LEGISLATIVE UPDATE | Week of April 24, 2017
Despite "Sine Die," Washington State Legislature enters into Special Session
Trent House, Trent House Government Relations
Regular Session Adjourns
The Washington State Legislature adjourned “Sine Die” on Sunday, April 23, marking the end of the 2017 Regular Legislative Session. However, the ending of this year’s Regular Session is more a formality as opposed to a true finishing point. Lawmakers were not able to complete their primary responsibility of adopting a balanced, two-year, state operating budget and will need extra “special” sessions to complete this
task. Governor Inslee, at a press conference held Friday, announced his intention to call back lawmakers to finish this task beginning on Monday.
Central to this year’s budget debate is exactly how much additional revenue is needed to balance the State’s biennial operating budget, while also meaningfully addressing the State Supreme Court’s mandate to fully fund K-12 education. The question that is yet to be answered by this Legislature is whether the new revenue captured through increased tax collections from a rebounding state economy will be enough to fill the void or if there will be a need to authorize additional taxes.
To be clear, the question isn’t whether the State will spend more money, both budgets agree they will. The Senate Operating budget proposes to spend roughly $43 billion dollars over the two-year period and the House Operating budget proposes to spend $44.6 billion; increases of $5 billion and $6.4 billion respectively over last biennium.
Lawmakers will not know if, or how much, new revenue is needed to complete their task when the next economic forecast is released by the State’s Economic and Revenue Forecast Council, slated for June 7th. It has been speculated that this forecast will report an uptick in tax collections of approximately $300 million - $500 million. Increases in revenue collection by the State mean less need for new taxes. That said, no one knows for sure exactly how much of an increase in collections there may be until that report is announced, thus putting off any real resolution to the situation until then.
Once a final agreement has been struck, the entire State Legislature will return to Olympia and take the requisite votes to approve a balanced, two-year state budget. This will likely not occur until mid-June.
2017 saw the introduction of two proposals aimed at repealing or reducing the Aerospace Tax Incentives. For the first time, one proposal saw sponsorship by a prominent Republican, Richard DeBolt of Centralia (HB 2146). A separate proposal was introduced by Democrat Noel Frame of Seattle (HB 2145).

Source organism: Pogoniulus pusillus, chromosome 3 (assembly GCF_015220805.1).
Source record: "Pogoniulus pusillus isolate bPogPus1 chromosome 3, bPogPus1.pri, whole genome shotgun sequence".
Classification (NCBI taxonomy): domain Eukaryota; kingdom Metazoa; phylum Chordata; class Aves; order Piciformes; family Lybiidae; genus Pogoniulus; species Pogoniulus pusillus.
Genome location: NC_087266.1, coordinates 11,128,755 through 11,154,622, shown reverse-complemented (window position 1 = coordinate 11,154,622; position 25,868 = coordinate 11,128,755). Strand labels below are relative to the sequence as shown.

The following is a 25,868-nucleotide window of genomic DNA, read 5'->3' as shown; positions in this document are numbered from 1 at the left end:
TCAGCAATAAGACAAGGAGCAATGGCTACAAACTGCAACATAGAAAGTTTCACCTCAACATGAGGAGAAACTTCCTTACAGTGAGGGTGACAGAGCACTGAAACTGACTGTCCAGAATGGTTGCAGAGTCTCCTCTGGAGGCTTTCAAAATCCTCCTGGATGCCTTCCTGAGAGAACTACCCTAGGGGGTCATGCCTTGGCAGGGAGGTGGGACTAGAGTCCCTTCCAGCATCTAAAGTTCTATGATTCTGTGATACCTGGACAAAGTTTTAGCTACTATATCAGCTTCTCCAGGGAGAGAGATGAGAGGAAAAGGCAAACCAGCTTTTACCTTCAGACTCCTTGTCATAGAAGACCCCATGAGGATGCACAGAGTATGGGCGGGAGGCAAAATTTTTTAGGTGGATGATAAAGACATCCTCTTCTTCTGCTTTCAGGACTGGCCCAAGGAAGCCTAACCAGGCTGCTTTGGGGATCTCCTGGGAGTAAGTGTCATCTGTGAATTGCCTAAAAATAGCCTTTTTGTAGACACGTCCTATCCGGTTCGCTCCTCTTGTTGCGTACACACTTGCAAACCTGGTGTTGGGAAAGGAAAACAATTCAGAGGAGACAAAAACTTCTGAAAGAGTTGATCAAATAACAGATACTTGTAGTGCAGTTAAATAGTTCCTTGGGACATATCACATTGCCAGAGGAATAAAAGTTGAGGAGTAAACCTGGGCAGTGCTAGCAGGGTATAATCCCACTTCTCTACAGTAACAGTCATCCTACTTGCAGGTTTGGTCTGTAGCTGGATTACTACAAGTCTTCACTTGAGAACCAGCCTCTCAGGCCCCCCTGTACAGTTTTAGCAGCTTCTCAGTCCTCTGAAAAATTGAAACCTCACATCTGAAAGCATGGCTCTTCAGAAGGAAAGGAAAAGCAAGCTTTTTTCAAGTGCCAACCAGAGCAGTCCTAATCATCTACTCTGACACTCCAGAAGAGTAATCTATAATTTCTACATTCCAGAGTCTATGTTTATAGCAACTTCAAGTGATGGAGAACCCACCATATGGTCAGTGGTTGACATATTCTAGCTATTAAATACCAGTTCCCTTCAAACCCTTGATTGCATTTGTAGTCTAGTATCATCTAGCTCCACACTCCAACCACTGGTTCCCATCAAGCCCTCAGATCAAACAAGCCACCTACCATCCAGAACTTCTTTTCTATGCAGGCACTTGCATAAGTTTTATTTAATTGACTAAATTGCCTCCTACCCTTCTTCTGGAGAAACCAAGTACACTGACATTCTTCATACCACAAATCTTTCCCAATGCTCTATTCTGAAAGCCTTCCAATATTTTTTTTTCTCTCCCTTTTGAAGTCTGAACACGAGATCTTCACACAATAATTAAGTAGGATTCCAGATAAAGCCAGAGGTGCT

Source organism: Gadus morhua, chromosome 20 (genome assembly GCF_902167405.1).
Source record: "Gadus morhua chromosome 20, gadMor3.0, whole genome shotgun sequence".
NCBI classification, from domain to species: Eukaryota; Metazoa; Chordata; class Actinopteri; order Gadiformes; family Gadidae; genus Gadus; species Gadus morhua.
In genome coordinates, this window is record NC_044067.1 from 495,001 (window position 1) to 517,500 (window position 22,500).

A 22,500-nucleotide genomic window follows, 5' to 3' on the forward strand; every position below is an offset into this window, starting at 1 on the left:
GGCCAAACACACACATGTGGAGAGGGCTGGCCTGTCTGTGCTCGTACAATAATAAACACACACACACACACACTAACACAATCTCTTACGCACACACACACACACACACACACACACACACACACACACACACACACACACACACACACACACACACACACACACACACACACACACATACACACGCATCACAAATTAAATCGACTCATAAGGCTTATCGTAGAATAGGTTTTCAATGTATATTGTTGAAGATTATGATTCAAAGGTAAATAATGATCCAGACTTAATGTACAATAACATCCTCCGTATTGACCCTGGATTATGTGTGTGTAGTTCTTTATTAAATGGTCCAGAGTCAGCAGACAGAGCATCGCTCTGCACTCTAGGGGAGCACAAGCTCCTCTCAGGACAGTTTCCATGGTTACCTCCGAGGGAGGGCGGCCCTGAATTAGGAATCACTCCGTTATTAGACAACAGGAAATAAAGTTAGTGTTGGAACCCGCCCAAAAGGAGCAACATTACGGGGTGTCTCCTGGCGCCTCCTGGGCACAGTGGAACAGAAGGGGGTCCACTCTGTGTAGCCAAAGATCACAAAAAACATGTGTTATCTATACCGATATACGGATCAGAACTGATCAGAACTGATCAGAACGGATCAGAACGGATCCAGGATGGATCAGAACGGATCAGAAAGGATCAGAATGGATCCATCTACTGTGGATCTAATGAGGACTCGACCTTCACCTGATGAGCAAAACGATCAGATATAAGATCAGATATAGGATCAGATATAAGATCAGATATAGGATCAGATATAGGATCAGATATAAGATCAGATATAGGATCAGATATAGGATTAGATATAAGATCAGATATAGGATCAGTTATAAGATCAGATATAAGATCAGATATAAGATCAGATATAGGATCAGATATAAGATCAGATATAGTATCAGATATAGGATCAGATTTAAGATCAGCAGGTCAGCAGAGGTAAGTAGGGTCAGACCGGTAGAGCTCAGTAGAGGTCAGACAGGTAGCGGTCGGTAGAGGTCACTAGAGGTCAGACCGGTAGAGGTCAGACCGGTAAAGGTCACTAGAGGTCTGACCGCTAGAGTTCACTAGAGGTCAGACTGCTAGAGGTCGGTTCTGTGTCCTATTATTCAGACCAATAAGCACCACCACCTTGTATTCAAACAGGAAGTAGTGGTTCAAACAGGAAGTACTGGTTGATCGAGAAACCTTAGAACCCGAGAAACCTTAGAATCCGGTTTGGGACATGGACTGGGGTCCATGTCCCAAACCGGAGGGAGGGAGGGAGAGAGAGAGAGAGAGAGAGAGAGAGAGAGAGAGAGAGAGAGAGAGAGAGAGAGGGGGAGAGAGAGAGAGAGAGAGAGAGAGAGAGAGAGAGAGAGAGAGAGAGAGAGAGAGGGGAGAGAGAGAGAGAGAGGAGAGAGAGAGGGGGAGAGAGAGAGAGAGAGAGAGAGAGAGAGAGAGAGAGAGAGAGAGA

Both measures set employment targets (75k in the Republican bill, 70k in the Democratic bill) that if Boeing employment falls below those targets, the incentives no longer apply or are reduced. The money is instead diverted to K-12 funding and small business tax incentives (in the Democratic bills) and small business tax incentives, state need grant and career/technical training (in the Republican bills).
Neither measures where considered during the Regular Session, although it is technically possibly for both of these measures to be heard in their House Committee during the upcoming Special Session. AFA will be working closely with Legislative Leadership to prevent this from happening.
Negotiations continue into the Special Session with business representatives, labor groups and legislators on the future of paid family leave. Sen. Fain (R) and Sen. Keiser (D) have co-sponsored a “title only” bill, meaning the body of the bill is blank. The title only bill has left a lot of room for stakeholders to negotiate. Topics of discussion include portability, options for small businesses, wage replacement, employee training credit and more. These measures have been brought forward to head-off an expected ballot initiative this year sponsored by the Labor community that would be more burdensome on businesses. These proposals would also pre-empt local governments from adopting future ordinances or enforcing current ordinances.
To date, Seattle is the only local government that has adopted a paid family leave measure, which is set to go into effect on January 1, 2020. Spokane, Tacoma, Bellingham, and Olympia, among others, are thought to be considering their own proposal.
From a process perspective, the State’s Constitution allows for “special” sessions of the Legislature to last for 30 days. Given the Governor’s announcement that he will call lawmakers back to work on Monday, April 25, it is expected most will not return to Olympia at this point and will instead rely on a small group of their leaders and budget writers to work behind-the-scenes to broker a deal. This is commonly referred to as a “rolling recess” where no specific work is completed during public hearing or voting sessions on the floors of the House or Senate.
Aerospace Tax Incentives
Paid Family Leave